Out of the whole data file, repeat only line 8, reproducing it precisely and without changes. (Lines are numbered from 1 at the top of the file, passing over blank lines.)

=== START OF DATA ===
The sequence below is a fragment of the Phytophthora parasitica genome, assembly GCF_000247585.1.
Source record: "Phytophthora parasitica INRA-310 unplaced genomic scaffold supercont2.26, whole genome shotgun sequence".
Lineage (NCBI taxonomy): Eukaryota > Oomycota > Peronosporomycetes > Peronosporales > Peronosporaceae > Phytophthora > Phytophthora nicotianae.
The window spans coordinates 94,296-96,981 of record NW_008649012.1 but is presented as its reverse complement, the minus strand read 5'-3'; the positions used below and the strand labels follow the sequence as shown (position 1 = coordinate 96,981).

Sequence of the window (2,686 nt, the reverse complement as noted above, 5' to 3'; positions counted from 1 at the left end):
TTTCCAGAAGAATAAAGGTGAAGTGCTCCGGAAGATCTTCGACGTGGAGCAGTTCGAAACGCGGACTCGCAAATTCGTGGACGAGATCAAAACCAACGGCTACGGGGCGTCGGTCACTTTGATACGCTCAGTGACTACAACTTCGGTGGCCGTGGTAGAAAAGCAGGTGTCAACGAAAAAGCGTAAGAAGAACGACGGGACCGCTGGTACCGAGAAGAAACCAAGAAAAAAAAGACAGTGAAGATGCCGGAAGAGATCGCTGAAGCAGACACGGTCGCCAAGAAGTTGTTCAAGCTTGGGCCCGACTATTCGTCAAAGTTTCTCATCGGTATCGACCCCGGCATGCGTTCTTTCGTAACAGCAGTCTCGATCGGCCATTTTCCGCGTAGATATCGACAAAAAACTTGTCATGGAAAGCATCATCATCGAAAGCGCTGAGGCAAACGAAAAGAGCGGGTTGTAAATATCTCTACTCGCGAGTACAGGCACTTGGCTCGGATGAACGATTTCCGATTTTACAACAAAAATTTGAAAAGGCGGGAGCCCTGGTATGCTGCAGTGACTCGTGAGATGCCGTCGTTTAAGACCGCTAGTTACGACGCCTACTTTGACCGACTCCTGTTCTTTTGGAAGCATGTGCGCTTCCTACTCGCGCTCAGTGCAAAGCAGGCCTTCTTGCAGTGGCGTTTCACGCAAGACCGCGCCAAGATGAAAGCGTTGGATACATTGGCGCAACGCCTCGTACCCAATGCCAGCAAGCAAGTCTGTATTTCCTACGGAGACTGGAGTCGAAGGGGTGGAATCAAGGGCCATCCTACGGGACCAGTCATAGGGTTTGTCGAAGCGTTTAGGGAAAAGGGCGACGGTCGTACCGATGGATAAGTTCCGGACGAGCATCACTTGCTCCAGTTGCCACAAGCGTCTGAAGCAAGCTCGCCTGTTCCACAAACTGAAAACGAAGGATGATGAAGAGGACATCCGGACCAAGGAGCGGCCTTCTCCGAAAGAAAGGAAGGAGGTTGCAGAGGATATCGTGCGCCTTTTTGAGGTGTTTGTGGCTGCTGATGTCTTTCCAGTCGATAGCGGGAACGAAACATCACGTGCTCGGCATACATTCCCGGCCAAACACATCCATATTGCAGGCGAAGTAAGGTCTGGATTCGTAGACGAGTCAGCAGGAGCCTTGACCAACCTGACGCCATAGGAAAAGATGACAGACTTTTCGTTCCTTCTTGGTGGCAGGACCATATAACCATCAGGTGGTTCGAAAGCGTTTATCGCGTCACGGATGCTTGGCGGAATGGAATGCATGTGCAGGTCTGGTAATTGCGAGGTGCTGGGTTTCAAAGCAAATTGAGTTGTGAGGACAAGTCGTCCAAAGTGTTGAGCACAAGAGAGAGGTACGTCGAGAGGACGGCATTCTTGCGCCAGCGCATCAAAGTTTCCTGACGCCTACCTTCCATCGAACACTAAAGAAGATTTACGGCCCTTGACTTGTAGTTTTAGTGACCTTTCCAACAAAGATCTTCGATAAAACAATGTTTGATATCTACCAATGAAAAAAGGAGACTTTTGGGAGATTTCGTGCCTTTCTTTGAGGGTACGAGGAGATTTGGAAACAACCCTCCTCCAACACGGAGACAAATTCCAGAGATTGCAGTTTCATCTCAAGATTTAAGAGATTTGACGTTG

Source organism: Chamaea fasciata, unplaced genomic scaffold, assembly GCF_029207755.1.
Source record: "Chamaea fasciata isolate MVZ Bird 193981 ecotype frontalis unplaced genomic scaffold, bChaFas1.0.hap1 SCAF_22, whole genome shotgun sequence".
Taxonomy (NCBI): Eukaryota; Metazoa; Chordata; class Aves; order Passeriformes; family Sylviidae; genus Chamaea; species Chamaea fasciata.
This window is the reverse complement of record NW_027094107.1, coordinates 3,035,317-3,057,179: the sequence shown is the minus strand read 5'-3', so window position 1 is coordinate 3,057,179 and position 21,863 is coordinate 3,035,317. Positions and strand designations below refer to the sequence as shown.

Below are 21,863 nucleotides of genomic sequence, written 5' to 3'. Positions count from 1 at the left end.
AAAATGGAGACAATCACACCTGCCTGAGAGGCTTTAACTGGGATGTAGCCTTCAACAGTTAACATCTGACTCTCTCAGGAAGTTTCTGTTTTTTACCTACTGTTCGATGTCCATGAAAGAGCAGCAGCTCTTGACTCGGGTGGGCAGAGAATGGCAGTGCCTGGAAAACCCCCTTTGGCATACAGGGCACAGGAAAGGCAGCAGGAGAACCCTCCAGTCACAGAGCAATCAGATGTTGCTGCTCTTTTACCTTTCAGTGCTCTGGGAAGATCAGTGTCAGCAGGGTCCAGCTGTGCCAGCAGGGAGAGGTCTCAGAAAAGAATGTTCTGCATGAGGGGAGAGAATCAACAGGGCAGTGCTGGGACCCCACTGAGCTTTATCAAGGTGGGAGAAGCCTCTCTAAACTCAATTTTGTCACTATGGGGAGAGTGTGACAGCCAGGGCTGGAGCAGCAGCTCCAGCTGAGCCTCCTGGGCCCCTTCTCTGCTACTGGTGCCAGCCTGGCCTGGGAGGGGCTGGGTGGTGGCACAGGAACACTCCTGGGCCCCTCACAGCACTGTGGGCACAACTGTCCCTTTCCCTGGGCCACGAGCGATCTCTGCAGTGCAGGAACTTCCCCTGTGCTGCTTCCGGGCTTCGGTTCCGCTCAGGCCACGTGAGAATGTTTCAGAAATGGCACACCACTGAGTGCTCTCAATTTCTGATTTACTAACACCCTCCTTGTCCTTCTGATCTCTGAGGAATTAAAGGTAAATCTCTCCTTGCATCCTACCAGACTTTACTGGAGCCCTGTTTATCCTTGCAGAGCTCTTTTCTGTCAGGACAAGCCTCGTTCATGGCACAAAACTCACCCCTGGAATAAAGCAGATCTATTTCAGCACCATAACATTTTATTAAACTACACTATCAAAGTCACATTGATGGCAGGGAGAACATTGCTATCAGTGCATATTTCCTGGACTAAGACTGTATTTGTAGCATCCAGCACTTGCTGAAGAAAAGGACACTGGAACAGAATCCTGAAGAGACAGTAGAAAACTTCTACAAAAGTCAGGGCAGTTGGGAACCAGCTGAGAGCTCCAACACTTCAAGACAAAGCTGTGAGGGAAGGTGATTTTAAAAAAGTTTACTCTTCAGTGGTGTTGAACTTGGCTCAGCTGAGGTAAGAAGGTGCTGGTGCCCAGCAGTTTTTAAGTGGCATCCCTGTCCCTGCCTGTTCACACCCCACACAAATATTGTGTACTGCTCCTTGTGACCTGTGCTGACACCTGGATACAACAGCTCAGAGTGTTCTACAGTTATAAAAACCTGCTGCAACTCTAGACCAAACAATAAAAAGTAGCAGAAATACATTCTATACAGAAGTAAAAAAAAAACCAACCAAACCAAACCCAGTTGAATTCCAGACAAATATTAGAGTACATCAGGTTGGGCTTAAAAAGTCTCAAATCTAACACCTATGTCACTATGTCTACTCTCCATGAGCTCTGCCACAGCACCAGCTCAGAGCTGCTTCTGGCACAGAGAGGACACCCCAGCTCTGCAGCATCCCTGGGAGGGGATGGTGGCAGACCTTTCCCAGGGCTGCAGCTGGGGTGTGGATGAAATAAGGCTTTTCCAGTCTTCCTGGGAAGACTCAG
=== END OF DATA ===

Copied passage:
Source record: "Chamaea fasciata isolate MVZ Bird 193981 ecotype frontalis unplaced genomic scaffold, bChaFas1.0.hap1 SCAF_22, whole genome shotgun sequence".